Jon Stewart has written and directed the new film "Rosewater," which hits theaters on Friday. "Rosewater" is the story of Journalist Maziar Bahari (Gael Garcia Bernal) who was back in his home country of Iran to cover the national elections for the BBC. After reporting on protests going on in the country, he was arrested and held for more 100 days in solitary confinement, enduring both mental and physical torture.
I had the good fortune to interview Maziar Bahari and Jon Stewart on the red carpet at the 21st Annual Austin Film Festival.
So what's it like see your life story up on the big screen?
Maziar Bahari: The film is based on my story and inspired by my story, but it's really the story of so many of my friends and colleagues around the world who are going through the same thing. I think it's a great platform to talk about journalism and what journalists are going through. It's amazing that such a film has been made without any 3-D effects or superheroes.
What do you want audiences to take away from the film?
Bahari: Even though the film is about two male characters, the heart and soul of the film is about the amazing women that made up my life...my mother, my sister, my wife. I am hoping that after watching this film, people can appreciate not only journalism but also their families and their own culture.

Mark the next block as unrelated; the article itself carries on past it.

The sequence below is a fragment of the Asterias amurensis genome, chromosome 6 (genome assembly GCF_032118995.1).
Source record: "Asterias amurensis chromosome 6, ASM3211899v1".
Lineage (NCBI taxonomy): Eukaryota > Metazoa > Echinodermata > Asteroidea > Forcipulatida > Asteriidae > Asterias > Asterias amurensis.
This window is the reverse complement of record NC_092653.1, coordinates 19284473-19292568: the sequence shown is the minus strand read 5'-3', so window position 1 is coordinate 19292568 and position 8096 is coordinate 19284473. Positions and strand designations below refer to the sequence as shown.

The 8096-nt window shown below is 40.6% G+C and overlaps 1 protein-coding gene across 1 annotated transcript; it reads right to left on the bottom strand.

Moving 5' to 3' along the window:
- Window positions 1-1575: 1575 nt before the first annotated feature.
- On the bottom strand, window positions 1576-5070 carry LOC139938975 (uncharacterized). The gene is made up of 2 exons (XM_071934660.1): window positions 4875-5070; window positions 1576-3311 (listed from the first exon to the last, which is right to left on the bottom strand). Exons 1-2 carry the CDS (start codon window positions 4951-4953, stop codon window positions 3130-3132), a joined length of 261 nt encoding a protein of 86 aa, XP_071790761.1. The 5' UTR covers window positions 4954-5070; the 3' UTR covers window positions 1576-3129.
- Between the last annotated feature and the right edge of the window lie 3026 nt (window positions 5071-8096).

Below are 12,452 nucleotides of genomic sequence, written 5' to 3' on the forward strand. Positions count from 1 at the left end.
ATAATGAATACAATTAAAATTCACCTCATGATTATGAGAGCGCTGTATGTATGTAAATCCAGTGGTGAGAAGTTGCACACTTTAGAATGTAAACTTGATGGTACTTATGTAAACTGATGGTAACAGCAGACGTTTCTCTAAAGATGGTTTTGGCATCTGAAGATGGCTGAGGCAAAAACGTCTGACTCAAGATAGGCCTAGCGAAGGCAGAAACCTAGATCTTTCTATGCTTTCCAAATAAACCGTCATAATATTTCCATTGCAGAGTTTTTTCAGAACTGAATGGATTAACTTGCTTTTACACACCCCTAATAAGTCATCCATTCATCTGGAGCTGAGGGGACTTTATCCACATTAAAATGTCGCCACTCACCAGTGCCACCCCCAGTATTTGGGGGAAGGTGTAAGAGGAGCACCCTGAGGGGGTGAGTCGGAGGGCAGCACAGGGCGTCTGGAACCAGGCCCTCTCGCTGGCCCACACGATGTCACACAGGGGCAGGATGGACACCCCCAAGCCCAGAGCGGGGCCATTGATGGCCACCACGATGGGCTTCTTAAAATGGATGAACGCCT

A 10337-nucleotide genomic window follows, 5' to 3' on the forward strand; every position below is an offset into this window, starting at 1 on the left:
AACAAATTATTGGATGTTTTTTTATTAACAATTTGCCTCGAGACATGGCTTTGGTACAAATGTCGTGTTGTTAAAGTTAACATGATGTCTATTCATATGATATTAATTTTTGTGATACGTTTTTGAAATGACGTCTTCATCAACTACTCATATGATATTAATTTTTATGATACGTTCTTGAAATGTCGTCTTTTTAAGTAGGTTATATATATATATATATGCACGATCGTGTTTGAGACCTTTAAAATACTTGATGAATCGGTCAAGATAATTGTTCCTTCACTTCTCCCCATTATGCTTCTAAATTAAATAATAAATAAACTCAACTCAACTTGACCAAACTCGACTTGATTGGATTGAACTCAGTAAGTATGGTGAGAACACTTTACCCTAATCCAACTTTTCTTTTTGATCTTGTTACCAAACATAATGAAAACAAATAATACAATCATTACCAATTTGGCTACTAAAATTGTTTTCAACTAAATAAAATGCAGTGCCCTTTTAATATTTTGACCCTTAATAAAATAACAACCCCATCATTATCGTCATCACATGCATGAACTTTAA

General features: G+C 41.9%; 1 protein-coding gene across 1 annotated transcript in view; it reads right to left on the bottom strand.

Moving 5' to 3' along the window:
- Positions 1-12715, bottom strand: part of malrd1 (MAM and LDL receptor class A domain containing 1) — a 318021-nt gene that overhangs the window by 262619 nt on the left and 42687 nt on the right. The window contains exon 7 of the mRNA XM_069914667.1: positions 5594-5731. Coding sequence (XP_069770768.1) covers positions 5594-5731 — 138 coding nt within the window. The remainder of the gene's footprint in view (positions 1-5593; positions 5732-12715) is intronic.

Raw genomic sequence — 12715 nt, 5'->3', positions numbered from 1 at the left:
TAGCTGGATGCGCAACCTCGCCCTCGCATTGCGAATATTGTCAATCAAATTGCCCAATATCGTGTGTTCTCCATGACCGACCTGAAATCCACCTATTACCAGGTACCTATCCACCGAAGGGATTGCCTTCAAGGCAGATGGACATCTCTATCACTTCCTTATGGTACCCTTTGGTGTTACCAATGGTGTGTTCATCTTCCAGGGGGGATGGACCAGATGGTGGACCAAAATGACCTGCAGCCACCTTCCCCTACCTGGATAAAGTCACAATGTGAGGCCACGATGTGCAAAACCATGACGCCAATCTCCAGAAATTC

So what made you want to pick this film to be your directorial debut?
Jon Stewart: I think we became friendly after Maziar got out of prison. You eat enough oatmeal and granola with somebody; you start thinking "We should make a movie together!" I think it was the memoir that he wrote about his experiences. It was such an unusual story. His father was arrested and beaten by the Shah of Iran's people. His sister was imprisoned by Khomeini, and now Maziar by Ahmadinejad. It was that generational aspect of it. His ability to be insightful about his experience while retaining his sense of humor. I was really taken by that.
Was this as hard as you thought it was going to be to make?
Stewart: I knew it was going to be pretty hard. But it's funny, getting interviewed on the red carpet is almost as hard. At least with making the film, you have some control over the process. This part of it, you don't have any control. You want to get the widest berth you can with it but you just don't have control over it. You just get pointed and told to move in that direction
What was your favorite scene in your film?
Stewart: It was the scene where Bahari celebrates the knowledge that the world hasn't forgotten him. The elegance that Gael captured in that scene of him dancing around the cell was just wonderful. I could intellectualize it, I could write it; but he transcended the words into something that was just beautiful.
Thank you gentleman and much success with the film.
Stewart: Thank you!
"Rosewater" opens on Friday in Atlanta area theatres.
for more features.